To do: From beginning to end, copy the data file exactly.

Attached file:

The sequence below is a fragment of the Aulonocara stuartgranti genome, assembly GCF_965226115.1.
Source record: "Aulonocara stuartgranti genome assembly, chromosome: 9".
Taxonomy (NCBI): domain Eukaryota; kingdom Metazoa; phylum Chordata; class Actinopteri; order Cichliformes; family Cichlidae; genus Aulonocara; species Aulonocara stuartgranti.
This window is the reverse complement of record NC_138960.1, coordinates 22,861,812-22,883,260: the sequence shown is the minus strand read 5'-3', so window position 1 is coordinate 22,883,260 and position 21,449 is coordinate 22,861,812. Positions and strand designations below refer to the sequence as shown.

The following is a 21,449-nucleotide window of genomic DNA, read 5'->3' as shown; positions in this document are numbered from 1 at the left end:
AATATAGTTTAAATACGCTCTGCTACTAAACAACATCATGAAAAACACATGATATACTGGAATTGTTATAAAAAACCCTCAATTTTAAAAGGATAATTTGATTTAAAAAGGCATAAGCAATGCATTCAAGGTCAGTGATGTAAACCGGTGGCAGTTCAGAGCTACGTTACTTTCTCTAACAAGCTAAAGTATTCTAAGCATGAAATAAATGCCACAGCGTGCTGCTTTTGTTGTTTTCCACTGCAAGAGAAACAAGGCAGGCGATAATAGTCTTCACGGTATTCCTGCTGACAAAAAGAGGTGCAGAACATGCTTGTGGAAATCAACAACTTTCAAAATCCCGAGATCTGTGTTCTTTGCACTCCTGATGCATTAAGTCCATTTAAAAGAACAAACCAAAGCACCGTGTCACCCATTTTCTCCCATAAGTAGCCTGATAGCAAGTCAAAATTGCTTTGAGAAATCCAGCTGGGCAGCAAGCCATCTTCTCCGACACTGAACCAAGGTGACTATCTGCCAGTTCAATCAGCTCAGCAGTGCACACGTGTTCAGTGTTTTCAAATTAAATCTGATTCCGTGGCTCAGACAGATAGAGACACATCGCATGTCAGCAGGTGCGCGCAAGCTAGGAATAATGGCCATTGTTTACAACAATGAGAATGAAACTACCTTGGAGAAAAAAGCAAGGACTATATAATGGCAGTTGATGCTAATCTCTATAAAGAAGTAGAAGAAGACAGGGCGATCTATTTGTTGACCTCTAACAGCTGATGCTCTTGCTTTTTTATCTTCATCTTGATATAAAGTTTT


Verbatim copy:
The sequence below is a fragment of the Aulonocara stuartgranti genome, assembly GCF_965226115.1.
Source record: "Aulonocara stuartgranti genome assembly, chromosome: 9".
Taxonomy (NCBI): domain Eukaryota; kingdom Metazoa; phylum Chordata; class Actinopteri; order Cichliformes; family Cichlidae; genus Aulonocara; species Aulonocara stuartgranti.
This window is the reverse complement of record NC_138960.1, coordinates 22,861,812-22,883,260: the sequence shown is the minus strand read 5'-3', so window position 1 is coordinate 22,883,260 and position 21,449 is coordinate 22,861,812. Positions and strand designations below refer to the sequence as shown.

The following is a 21,449-nucleotide window of genomic DNA, read 5'->3' as shown; positions in this document are numbered from 1 at the left end:
AATATAGTTTAAATACGCTCTGCTACTAAACAACATCATGAAAAACACATGATATACTGGAATTGTTATAAAAAACCCTCAATTTTAAAAGGATAATTTGATTTAAAAAGGCATAAGCAATGCATTCAAGGTCAGTGATGTAAACCGGTGGCAGTTCAGAGCTACGTTACTTTCTCTAACAAGCTAAAGTATTCTAAGCATGAAATAAATGCCACAGCGTGCTGCTTTTGTTGTTTTCCACTGCAAGAGAAACAAGGCAGGCGATAATAGTCTTCACGGTATTCCTGCTGACAAAAAGAGGTGCAGAACATGCTTGTGGAAATCAACAACTTTCAAAATCCCGAGATCTGTGTTCTTTGCACTCCTGATGCATTAAGTCCATTTAAAAGAACAAACCAAAGCACCGTGTCACCCATTTTCTCCCATAAGTAGCCTGATAGCAAGTCAAAATTGCTTTGAGAAATCCAGCTGGGCAGCAAGCCATCTTCTCCGACACTGAACCAAGGTGACTATCTGCCAGTTCAATCAGCTCAGCAGTGCACACGTGTTCAGTGTTTTCAAATTAAATCTGATTCCGTGGCTCAGACAGATAGAGACACATCGCATGTCAGCAGGTGCGCGCAAGCTAGGAATAATGGCCATTGTTTACAACAATGAGAATGAAACTACCTTGGAGAAAAAAGCAAGGACTATATAATGGCAGTTGATGCTAATCTCTATAAAGAAGTAGAAGAAGACAGGGCGATCTATTTGTTGACCTCTAACAGCTGATGCTCTTGCTTTTTTATCTTCATCTTGATATAAAGTTTT